We also note that the Planning Commission's disapproval was based, albeit to a lesser degree than height, upon a misapprehension of the procedures governing the "approval" process of Burson & Simpson's proposed amendment. The transcript from the Planning Commission's hearing clearly demonstrates that the Commission believed that, regardless of whether it approved or disapproved Burson & Simpson's proposed amendment, the Metropolitan Council would have the "final say" on whether the amendment was approved and adopted. In fact, the record suggests that it wanted the Metropolitan Council again to review the matter and to have the "final say" on the matter. While the Planning Commission's belief would have been true if the Planning Commission had recommended approval of the amendment, the Planning Commission's belief did not apply in this case because the proposed amendment could only have been adopted through concurring approval between both the Planning Commission and the Metropolitan Council. Id. 17.108.215, 17.108.220. Therefore, the Planning Commission's reliance upon further action by the Metropolitan Council was arbitrary, since its reliance was premised upon an incorrect conclusion of law.

Last, the Metropolitan Government and the Planning Commission asserted in the trial court that this case should be dismissed for failure to exhaust administrative remedies. Moreover, they have presented this issue to this Court for review. The trial court's memorandum opinion reviewed this issue by stating the following:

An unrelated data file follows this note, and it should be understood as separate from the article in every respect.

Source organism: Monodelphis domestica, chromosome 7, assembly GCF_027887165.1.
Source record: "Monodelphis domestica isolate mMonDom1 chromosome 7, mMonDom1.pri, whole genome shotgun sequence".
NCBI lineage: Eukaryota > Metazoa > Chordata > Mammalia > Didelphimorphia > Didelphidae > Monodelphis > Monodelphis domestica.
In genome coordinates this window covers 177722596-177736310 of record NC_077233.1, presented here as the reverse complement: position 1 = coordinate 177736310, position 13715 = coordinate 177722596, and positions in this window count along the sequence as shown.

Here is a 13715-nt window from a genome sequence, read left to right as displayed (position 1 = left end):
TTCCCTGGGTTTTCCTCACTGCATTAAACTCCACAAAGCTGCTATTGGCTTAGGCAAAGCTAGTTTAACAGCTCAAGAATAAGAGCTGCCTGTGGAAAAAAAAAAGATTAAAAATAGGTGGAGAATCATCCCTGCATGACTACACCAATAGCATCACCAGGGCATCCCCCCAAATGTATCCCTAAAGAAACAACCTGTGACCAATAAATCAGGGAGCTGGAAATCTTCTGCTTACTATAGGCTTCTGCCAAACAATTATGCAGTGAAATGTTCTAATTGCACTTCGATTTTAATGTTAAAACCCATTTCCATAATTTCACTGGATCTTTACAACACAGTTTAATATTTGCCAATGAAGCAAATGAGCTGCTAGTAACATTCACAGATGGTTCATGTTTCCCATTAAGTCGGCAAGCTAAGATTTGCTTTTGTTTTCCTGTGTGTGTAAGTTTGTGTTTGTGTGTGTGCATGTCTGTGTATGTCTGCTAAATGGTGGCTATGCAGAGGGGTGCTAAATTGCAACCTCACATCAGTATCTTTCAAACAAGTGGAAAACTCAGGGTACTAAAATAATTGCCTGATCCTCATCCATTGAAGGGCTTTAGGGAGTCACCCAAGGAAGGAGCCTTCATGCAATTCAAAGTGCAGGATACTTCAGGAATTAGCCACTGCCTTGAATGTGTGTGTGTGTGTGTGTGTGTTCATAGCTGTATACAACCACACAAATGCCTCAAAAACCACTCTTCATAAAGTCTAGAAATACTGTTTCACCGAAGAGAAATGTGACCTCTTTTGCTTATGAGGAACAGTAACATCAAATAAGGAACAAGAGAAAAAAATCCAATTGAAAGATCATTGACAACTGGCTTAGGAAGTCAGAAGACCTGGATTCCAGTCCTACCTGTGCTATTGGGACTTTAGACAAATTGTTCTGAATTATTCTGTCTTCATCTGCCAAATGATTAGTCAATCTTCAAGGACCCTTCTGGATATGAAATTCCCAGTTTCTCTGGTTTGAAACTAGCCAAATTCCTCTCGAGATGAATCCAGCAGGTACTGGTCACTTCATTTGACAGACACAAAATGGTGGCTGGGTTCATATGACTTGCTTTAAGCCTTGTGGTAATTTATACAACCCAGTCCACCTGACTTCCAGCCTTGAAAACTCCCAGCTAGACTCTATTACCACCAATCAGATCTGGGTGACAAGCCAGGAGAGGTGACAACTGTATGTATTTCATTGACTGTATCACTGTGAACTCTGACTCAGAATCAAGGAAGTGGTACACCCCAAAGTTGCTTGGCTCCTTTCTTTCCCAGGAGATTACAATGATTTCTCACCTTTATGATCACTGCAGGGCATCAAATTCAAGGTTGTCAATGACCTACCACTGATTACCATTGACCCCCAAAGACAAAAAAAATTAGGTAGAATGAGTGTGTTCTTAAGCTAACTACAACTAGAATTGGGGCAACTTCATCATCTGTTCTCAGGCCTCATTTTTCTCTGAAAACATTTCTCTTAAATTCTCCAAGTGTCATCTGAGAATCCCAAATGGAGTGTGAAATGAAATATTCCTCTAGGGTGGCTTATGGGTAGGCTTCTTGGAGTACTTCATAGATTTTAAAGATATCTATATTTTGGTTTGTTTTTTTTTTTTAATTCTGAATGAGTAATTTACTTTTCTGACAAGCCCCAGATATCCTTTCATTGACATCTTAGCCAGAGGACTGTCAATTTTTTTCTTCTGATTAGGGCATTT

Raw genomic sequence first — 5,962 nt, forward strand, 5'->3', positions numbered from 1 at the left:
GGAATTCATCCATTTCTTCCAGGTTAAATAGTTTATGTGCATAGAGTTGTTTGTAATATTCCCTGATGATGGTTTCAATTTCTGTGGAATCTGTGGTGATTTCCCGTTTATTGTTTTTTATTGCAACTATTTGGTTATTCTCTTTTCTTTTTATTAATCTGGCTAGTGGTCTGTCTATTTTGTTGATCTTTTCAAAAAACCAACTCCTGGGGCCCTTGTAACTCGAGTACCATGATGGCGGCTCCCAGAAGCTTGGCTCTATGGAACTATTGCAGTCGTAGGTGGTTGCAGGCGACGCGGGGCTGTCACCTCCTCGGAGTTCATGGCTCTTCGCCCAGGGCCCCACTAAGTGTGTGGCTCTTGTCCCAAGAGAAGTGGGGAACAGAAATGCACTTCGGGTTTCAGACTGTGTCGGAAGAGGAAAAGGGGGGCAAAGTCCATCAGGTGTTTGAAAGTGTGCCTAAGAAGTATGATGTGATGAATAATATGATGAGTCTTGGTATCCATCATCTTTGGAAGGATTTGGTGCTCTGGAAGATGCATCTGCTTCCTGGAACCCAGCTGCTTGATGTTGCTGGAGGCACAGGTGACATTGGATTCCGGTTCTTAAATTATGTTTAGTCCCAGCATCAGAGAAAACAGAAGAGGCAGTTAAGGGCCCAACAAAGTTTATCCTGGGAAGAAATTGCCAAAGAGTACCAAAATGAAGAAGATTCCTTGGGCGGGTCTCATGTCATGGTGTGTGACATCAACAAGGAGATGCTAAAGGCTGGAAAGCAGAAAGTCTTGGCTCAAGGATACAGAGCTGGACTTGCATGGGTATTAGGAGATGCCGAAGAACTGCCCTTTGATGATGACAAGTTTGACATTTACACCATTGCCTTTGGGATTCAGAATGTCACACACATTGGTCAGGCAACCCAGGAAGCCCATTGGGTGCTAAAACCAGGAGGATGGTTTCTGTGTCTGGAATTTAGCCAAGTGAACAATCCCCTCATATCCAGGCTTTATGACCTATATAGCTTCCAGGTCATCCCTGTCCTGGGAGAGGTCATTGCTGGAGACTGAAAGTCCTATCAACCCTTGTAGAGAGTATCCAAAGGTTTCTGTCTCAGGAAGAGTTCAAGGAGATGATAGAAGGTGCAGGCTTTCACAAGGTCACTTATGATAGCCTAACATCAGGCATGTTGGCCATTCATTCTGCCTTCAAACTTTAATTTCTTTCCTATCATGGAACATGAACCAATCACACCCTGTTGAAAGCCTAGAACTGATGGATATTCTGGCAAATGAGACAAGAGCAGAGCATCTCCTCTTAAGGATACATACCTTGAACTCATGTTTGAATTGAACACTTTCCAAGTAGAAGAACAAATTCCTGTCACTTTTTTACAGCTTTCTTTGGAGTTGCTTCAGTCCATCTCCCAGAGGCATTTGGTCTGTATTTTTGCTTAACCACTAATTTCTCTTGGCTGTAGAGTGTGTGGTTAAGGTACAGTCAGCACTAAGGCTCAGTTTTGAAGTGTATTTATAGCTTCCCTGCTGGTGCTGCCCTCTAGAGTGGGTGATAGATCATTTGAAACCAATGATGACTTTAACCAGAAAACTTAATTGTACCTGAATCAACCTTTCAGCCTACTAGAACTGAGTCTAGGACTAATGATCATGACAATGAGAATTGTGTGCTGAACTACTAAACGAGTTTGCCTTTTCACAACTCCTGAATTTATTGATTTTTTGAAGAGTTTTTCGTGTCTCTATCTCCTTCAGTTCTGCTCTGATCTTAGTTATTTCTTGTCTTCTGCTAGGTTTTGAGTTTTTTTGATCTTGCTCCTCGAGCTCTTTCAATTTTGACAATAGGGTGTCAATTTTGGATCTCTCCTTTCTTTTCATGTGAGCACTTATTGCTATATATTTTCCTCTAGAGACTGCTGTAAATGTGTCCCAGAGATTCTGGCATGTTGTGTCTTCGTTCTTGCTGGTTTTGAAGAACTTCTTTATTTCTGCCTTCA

The defendants assert that the plaintiff must secure a decision from the Council in order to exhaust its remedies. Consequently, this Court should dismiss the action for lack of subject matter jurisdiction.



The Court finds that the plaintiff has exhausted its administrative remedies: the code provision regulating amendments to PUDs requires that the MPC send its recommendation regarding the amendment to the Council for "concurrence." COMZO 17.108.230. Since the MPC recommended against the change applied for by the plaintiff, concurrence here means the plaintiff loses and must file its lawsuit. If there is denial of concurrence, there is no remedy mentioned. The law does not require pursuit of an administrative remedy if it would by a useless effort, as here. Bigger v. Allen, 192 Tenn. 426, 241 S.W.2d 516 (Tenn. 1951).



We concur with the trial court's reasoning and result. Because the Planning Commission did not approve the proposed amendment, the amendment could not have been adopted, regardless of whether they brought the matter before the Metropolitan Council.



Conclusion



Accordingly, we reverse the trial court's judgment and remand for further proceedings consistent with this opinion. Costs of this appeal are taxed against the Metropolitan Government of Nashville and Davidson County and the Metropolitan Planning Commission, for which execution may issue if necessary.



HIGHERS, J.



CONCUR:



FARMER, J.



TOMLIN, Sp. J.



1. Since the approval of the planned unit development, a Kroger store and a Krystal's have been constructed within the development.